By Rochelle Baker, Local Journalism Initiative Reporter CANADA’S NATIONAL OBSERVER
B.C. whale researcher Jackie Hildering and her colleagues never imagined their work on humpbacks would capture the attention of the globe’s premier documentary series.
Or that whale poo would be of such interest to Planet Earth — BBC’s famous nature show.
“It’s surreal,” said Hildering, co-founder of northern Vancouver Island’s Marine Education and Research Society (MERS).
The team was left blinking in surprise at the first call in 2018 about helping the show film a novel humpback feeding strategy identified by MERs in the waters off Vancouver Island.
“That there was interest from something that is as big as Planet Earth III was beyond our imagining,” Hildering said.
Now B.C.’s humpbacks are featured in Episode 7 of the latest BBC series as heralds of hope for both the planet and people, she said. The episode explores some of the impacts when human civilization and the animal kingdom intersect.
The recent return of humpbacks to B.C. waters after being hunted to near extinction, the whales’ clever adaptation to a changing food web, and the myriad ways whales benefit the ocean ecosystem will be showcased, Hildering said.
“The story is that the humpbacks of northeastern Vancouver Island are giving hope to planet Earth,” she said. “This is what happens when you give space for nature.”
MERS and the BBC film crew plied the waters of northern Vancouver Island in Hildering’s small boat for six weeks over the course of two summers to get compelling footage that highlighted the importance of protecting the whales.
A key objective was to document humpbacks that were trap feeding — a preferred fishing technique used by some whales that return every year to the region’s waters to feed, she said.
But an inordinate amount of time was also dedicated to filming the humpbacks defecating.
“Everything comes down to poo,” said Hildering with a laugh. But whale waste is no joke, she stressed.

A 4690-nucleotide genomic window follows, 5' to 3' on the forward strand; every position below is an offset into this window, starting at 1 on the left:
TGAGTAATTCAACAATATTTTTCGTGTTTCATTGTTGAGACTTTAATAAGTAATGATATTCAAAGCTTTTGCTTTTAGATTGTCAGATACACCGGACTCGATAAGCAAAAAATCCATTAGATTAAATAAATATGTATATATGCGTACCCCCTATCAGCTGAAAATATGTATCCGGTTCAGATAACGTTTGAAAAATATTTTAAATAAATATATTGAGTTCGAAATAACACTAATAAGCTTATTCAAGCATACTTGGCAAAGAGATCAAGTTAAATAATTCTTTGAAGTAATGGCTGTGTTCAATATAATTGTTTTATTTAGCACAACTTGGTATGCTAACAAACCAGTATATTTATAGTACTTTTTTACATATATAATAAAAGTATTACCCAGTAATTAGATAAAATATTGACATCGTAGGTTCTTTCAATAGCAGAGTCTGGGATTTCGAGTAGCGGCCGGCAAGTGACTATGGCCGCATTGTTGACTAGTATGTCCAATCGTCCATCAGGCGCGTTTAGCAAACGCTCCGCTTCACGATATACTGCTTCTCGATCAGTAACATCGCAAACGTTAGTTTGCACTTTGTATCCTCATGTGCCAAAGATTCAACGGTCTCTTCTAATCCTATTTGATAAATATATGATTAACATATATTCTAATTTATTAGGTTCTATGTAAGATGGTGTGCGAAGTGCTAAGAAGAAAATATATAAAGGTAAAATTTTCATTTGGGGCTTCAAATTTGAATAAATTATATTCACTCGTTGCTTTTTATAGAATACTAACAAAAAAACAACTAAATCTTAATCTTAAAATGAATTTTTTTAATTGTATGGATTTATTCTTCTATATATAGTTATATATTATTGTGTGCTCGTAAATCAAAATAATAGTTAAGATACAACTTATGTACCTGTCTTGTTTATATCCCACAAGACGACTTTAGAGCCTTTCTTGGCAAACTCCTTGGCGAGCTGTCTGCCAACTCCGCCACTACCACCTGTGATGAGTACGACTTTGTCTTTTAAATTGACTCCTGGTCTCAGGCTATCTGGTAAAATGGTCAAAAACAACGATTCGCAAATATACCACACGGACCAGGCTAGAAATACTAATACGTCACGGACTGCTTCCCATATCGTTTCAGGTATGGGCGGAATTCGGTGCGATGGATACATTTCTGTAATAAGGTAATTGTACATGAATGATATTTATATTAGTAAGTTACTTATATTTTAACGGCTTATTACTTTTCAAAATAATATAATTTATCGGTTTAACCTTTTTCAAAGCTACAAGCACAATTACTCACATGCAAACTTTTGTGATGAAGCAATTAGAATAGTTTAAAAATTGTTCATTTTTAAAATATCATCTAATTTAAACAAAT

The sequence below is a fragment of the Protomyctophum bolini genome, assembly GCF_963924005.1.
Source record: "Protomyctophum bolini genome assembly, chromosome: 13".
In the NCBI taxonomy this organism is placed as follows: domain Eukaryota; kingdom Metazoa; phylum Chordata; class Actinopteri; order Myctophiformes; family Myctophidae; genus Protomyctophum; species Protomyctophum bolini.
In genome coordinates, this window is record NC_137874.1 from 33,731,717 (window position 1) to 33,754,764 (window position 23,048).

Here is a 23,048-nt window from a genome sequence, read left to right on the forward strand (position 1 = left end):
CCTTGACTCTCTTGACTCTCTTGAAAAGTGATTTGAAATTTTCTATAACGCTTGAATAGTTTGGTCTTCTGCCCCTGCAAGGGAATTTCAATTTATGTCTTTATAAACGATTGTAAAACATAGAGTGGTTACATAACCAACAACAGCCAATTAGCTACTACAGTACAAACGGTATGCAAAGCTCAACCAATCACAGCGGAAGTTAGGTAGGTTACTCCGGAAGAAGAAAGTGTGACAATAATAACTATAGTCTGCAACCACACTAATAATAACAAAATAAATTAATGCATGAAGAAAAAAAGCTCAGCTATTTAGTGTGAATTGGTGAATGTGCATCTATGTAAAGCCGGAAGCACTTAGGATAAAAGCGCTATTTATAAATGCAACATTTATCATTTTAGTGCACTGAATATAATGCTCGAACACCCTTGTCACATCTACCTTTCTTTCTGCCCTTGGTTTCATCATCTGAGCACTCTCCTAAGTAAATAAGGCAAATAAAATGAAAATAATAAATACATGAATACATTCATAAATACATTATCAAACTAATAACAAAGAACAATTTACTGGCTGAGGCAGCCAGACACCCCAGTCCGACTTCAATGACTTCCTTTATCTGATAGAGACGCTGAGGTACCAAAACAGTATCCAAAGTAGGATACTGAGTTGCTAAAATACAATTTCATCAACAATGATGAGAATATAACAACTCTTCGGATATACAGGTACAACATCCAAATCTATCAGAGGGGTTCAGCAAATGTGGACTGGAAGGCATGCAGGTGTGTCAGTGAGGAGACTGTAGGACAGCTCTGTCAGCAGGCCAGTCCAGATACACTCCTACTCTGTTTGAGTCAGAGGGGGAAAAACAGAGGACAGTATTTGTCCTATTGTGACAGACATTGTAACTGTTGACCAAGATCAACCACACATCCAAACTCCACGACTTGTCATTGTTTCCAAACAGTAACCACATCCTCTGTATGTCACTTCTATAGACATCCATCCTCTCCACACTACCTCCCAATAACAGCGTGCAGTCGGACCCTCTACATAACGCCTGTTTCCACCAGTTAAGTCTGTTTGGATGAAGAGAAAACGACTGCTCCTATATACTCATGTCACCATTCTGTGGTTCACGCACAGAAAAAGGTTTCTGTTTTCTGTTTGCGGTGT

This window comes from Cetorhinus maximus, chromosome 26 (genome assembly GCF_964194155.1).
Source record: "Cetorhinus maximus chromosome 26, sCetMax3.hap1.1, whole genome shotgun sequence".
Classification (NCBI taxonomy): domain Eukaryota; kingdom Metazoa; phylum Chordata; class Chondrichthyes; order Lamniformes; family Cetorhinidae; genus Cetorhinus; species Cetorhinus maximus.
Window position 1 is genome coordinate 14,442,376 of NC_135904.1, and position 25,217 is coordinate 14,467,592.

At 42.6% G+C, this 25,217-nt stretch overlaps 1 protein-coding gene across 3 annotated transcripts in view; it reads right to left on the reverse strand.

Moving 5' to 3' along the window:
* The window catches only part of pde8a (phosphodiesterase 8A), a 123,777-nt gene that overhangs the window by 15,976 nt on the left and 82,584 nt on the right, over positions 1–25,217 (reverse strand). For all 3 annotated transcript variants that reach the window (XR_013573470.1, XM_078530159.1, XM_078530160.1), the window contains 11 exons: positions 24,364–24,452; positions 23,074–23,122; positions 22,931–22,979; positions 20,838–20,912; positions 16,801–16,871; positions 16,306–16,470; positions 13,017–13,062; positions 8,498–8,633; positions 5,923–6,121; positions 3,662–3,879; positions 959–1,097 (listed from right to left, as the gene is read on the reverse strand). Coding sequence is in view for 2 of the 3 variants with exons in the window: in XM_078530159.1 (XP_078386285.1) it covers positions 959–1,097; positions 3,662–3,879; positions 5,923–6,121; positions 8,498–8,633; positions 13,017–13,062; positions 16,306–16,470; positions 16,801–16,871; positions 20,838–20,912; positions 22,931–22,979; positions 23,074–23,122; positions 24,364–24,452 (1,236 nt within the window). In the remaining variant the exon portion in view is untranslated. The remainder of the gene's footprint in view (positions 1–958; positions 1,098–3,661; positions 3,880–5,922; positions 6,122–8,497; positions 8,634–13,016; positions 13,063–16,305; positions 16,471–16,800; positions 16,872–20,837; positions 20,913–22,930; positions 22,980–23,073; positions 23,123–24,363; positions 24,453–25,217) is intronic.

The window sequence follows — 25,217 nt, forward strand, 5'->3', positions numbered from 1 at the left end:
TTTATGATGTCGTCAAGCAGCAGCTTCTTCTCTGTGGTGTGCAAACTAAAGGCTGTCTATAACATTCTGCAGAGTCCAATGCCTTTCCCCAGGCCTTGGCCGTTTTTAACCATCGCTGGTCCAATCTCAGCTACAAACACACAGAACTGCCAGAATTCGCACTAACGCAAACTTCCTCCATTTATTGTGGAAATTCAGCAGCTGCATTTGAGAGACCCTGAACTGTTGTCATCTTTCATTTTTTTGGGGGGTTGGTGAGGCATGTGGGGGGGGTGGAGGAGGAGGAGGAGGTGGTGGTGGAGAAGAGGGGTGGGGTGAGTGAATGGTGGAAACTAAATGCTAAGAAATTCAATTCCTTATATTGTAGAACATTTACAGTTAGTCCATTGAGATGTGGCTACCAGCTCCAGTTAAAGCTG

Planet Earth producer and director Fredi Devas agreed poo was part of the big picture when looking at all the ecosystem services whales provide.
Emerging research suggests that nutrient-rich excrement from humpbacks and other great whales not only fertilizes the marine environment but can also help mitigate global warming by locking up carbon from the atmosphere, Devas told Canada’s National Observer.
A process known as the “whale carbon pump” is triggered when iron-rich fecal plumes released to the ocean’s surface spark an explosion of phytoplankton, which absorbs carbon dioxide.
In turn, these plankton feed other marine species, like krill or small fish, which also lock in carbon and act as food for an array of other marine animals — including whales.
Long-lived whales also store carbon in their massive bodies for upwards of a century. Even in death, the massive marine mammals serve the ecosystem, sinking to the deep ocean where the carbon in their bodies remains trapped or taken up by animals that feed on their carcasses.
An early study in the Antarctic Ocean alone suggested the poop of a pre-whaling population of about 120,000 sperm whales could trap 2.2 million tonnes of carbon a year.
A more recent study in the same region indicates that if populations of five different species of baleen whale hadn’t been decimated through commercial hunts, 400,000 tonnes of carbon would remain trapped upon their deaths as deadfall on the seafloor each year.
While populations are rising with the scale-back of industrial whaling, climate change could curb whale recovery and their carbon capture potential.
Carbon captured from whale deaths will likely reach 170,000 tonnes per year with a worst-case scenario of warming of up to 5 C by 2100. But twice the amount of carbon could be stored without global warming.
It’s astonishing what climate gains might be achieved by simply protecting great whales and helping them reach historic population levels, said Devas.
“It’s this incredible good news story from the natural world that excites me enormously,” Devas said.